The Christian in the City of Man

David T. Koyzis (Ph.D. University of Notre Dame), an EPSA member, is professor of political science at Redeemer University College in Ancaster, Ontario.  He is the author of Political Visions and Illusions (InterVarsity Press, 2003). This article originally appeared in Comment, the opinion journal of Cardus.

City of Man: Religion and Politics in a New Era
by Michael Gerson and Peter Wehner (Moody, 2010)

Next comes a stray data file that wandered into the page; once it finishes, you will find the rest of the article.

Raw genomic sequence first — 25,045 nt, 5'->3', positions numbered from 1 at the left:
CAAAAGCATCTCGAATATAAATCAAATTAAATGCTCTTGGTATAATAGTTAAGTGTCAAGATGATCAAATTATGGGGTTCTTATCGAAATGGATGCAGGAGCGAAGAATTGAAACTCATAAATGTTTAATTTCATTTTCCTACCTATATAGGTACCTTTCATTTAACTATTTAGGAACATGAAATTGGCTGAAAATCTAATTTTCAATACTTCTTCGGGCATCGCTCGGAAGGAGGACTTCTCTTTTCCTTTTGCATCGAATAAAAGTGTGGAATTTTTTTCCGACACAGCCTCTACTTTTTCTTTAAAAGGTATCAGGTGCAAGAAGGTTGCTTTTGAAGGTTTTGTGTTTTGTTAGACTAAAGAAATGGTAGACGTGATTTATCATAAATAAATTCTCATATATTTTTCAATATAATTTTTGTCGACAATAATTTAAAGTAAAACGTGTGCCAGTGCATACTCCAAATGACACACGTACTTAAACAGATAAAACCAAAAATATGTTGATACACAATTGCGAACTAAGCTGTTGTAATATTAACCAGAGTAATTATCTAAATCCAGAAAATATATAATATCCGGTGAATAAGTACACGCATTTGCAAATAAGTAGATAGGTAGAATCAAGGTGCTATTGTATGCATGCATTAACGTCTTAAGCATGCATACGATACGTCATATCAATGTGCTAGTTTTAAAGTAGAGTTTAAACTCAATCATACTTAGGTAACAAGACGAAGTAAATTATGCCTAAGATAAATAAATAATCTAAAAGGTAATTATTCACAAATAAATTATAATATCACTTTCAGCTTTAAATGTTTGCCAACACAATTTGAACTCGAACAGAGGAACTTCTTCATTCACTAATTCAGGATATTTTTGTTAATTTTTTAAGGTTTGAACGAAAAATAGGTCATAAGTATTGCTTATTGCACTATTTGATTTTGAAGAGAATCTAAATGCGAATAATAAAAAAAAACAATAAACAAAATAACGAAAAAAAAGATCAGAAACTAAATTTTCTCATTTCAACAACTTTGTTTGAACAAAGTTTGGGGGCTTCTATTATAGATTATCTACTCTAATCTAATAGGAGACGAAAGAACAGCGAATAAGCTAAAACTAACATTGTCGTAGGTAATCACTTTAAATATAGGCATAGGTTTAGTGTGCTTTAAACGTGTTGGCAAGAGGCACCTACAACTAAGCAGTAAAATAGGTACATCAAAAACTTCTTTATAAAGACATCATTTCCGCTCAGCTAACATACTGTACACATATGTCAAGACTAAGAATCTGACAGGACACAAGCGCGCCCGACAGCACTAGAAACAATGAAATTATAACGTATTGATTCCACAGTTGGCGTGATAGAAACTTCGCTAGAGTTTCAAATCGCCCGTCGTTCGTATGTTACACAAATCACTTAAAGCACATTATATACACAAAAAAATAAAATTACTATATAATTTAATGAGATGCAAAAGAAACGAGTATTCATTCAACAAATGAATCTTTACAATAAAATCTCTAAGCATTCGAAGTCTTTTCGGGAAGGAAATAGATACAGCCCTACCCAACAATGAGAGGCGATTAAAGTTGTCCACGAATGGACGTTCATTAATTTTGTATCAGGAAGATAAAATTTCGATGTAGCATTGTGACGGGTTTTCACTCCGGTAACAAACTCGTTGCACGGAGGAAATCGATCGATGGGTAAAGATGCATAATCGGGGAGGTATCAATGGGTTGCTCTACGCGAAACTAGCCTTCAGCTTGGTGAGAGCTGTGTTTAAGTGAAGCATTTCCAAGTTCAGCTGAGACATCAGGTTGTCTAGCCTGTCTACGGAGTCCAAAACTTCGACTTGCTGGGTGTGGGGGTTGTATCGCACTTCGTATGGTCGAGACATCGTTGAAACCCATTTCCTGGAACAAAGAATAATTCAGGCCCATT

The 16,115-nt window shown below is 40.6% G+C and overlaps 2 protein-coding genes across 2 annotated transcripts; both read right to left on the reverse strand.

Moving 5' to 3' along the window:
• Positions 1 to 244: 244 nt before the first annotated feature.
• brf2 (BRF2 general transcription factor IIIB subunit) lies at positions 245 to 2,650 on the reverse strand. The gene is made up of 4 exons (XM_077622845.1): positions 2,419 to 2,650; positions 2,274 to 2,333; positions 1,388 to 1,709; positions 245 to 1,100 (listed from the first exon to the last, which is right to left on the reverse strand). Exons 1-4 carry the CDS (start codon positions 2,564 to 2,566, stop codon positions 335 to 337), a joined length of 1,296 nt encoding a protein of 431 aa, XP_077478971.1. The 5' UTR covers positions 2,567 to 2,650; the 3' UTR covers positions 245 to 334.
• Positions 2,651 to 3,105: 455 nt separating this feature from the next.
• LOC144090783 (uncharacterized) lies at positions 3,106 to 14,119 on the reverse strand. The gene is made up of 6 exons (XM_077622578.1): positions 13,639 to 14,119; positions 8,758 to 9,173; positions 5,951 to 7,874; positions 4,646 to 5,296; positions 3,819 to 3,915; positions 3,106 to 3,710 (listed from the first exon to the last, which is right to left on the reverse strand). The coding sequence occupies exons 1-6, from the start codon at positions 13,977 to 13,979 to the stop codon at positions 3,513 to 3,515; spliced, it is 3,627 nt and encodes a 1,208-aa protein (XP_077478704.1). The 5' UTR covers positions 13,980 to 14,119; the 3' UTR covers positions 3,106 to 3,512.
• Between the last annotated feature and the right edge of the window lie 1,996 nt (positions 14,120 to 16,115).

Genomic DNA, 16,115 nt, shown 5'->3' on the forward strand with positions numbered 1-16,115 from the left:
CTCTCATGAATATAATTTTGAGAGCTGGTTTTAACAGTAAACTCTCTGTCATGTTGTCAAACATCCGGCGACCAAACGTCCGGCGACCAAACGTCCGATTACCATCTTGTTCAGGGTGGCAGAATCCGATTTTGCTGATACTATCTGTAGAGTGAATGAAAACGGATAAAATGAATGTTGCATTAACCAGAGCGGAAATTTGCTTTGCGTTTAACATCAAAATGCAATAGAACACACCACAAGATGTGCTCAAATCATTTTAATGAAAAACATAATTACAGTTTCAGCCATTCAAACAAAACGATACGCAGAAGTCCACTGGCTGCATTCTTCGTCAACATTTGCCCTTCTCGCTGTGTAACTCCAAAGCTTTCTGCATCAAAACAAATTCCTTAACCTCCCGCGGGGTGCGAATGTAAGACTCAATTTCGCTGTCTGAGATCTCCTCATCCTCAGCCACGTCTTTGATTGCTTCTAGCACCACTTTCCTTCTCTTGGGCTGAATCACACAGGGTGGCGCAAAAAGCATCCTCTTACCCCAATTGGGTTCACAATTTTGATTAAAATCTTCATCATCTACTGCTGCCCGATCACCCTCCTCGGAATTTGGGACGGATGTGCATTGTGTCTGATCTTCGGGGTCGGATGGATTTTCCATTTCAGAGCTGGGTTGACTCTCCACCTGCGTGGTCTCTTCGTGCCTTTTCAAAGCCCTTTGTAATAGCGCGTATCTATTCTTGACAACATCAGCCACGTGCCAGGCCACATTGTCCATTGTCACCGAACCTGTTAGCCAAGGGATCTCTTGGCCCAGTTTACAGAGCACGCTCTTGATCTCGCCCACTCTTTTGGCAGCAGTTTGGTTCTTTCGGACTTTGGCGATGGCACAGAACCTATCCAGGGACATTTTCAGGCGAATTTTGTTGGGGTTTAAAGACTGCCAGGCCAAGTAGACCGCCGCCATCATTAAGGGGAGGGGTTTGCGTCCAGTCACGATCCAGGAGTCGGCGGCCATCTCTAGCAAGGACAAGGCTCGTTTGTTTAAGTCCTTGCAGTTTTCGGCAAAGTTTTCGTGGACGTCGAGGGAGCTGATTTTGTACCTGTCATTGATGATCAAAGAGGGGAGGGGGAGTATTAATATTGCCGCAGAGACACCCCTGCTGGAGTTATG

Addressing primarily American Christians, the authors, who served in George W. Bush’s administration, argue that evangelicals ought to participate in the political life of their country, not just as citizens but as believers in the gospel of Jesus Christ. Throughout this book, Gerson and Wehner take issue with the religious right, which they believe has pursued a skewed agenda insufficiently attentive to the needs of the poor and which they believe has been needlessly confrontational when greater civility would have borne more fruit. As an alternative, the authors urge a more thoughtful approach, taking seriously the need for government to pursue order, justice, virtue, and prosperity. It is worth noting that this book was published by Chicago’s Moody Publishers, which until now has not generally been known for producing books on religion and politics.


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